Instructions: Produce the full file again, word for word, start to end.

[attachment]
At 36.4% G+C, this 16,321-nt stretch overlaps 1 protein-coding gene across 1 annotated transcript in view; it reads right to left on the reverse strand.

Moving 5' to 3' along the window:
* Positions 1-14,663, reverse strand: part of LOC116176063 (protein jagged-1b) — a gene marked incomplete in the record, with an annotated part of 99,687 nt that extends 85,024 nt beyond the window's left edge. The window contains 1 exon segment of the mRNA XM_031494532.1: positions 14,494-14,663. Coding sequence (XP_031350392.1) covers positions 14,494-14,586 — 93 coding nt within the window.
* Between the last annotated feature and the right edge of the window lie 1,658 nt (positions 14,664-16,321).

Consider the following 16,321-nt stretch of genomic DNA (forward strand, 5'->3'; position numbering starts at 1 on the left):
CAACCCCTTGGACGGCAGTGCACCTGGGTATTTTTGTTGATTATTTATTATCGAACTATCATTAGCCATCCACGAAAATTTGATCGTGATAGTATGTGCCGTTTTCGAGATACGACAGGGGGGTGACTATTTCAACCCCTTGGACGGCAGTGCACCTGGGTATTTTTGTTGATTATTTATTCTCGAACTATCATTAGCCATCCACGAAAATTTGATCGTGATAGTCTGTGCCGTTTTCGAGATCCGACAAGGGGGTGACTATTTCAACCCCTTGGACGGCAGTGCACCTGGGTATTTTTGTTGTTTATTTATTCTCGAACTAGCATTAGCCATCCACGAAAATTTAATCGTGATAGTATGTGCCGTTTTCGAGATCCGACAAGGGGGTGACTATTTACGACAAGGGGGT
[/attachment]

At 36.4% G+C, this 16,321-nt stretch overlaps 1 protein-coding gene across 1 annotated transcript in view; it reads right to left on the reverse strand.

Moving 5' to 3' along the window:
* Positions 1-14,663, reverse strand: part of LOC116176063 (protein jagged-1b) — a gene marked incomplete in the record, with an annotated part of 99,687 nt that extends 85,024 nt beyond the window's left edge. The window contains 1 exon segment of the mRNA XM_031494532.1: positions 14,494-14,663. Coding sequence (XP_031350392.1) covers positions 14,494-14,586 — 93 coding nt within the window.
* Between the last annotated feature and the right edge of the window lie 1,658 nt (positions 14,664-16,321).

Consider the following 16,321-nt stretch of genomic DNA (forward strand, 5'->3'; position numbering starts at 1 on the left):
CAACCCCTTGGACGGCAGTGCACCTGGGTATTTTTGTTGATTATTTATTATCGAACTATCATTAGCCATCCACGAAAATTTGATCGTGATAGTATGTGCCGTTTTCGAGATACGACAGGGGGGTGACTATTTCAACCCCTTGGACGGCAGTGCACCTGGGTATTTTTGTTGATTATTTATTCTCGAACTATCATTAGCCATCCACGAAAATTTGATCGTGATAGTCTGTGCCGTTTTCGAGATCCGACAAGGGGGTGACTATTTCAACCCCTTGGACGGCAGTGCACCTGGGTATTTTTGTTGTTTATTTATTCTCGAACTAGCATTAGCCATCCACGAAAATTTAATCGTGATAGTATGTGCCGTTTTCGAGATCCGACAAGGGGGTGACTATTTACGACAAGGGGGT